Analysis of the impact of a national initiative to promote evidence-based nursing practice

Authors


Nicola Ring, Department of Nursing and Midwifery, RG Bomont Building, University of Stirling, Stirling FK9 4LA, UK. Email: nicola.ring@stir.ac.uk

Abstract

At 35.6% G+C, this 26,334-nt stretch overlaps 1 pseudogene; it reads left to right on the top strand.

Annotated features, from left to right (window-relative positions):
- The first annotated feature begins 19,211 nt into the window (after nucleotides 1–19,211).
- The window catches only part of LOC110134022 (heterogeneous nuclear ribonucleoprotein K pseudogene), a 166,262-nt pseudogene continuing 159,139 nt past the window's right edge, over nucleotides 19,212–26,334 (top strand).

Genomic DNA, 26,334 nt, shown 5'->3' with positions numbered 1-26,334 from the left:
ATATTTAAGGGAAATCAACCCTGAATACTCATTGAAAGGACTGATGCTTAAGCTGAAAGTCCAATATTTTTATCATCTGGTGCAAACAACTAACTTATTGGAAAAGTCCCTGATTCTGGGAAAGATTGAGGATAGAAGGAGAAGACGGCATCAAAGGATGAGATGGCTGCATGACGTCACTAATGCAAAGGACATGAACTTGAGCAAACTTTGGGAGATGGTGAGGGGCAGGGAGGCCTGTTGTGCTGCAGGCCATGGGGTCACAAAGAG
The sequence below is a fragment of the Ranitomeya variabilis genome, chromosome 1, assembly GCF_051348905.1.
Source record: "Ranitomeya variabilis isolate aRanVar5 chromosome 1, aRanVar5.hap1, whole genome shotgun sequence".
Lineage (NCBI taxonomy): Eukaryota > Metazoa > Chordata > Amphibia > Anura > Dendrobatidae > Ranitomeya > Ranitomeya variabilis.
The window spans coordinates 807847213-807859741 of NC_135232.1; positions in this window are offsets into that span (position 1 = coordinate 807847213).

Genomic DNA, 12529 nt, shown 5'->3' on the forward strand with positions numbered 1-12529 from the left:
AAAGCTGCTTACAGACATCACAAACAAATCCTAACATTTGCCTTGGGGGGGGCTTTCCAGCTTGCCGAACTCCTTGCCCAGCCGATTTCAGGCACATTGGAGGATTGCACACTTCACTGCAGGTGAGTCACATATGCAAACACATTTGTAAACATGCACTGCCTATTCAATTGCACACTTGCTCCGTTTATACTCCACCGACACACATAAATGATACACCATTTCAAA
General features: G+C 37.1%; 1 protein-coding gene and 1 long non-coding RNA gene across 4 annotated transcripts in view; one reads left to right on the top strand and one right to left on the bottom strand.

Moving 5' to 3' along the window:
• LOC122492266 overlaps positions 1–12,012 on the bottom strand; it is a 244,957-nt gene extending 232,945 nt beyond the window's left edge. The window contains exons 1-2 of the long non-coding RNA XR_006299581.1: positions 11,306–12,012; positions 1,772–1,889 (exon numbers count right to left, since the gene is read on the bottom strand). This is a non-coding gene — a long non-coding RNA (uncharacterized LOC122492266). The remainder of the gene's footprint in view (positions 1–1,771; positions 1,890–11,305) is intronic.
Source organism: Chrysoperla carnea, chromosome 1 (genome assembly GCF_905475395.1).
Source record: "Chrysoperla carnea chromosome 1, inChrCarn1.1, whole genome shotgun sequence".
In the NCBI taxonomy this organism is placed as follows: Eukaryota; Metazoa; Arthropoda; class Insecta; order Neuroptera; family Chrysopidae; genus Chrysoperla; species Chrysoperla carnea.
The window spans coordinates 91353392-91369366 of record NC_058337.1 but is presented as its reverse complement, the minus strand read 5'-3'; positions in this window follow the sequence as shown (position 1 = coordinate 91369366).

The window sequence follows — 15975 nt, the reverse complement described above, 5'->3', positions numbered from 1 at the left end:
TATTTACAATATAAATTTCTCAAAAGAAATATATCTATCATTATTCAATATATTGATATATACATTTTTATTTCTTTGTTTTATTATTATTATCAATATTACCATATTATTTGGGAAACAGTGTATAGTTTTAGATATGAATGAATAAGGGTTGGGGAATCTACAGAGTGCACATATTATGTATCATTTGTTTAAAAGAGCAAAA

Best Practice Statements (BPS) are designed to facilitate evidence-based practice. This descriptive, exploratory study evaluated the impact of five of these statements in Scotland. A postal survey of 1278 registered nurses was undertaken to determine use of these statements and their perceived benefits (response rate: 42%). Use of the BPS differed across clinical sites and some statements were more likely to be used than others. Identified barriers and drivers to their use were similar to factors known to encourage or hinder evidence-based practice generally. Although ≈ 25% of clinical respondents reported using the BPS, most respondents reported perceived benefits to patients usually through quality improvement. Results highlight the importance of facilitation and supportive contexts in encouraging clinical use of these statements. Findings suggest that variation in clinical implementation of the BPS need to be addressed locally and nationally if their benefits are to be maximized.

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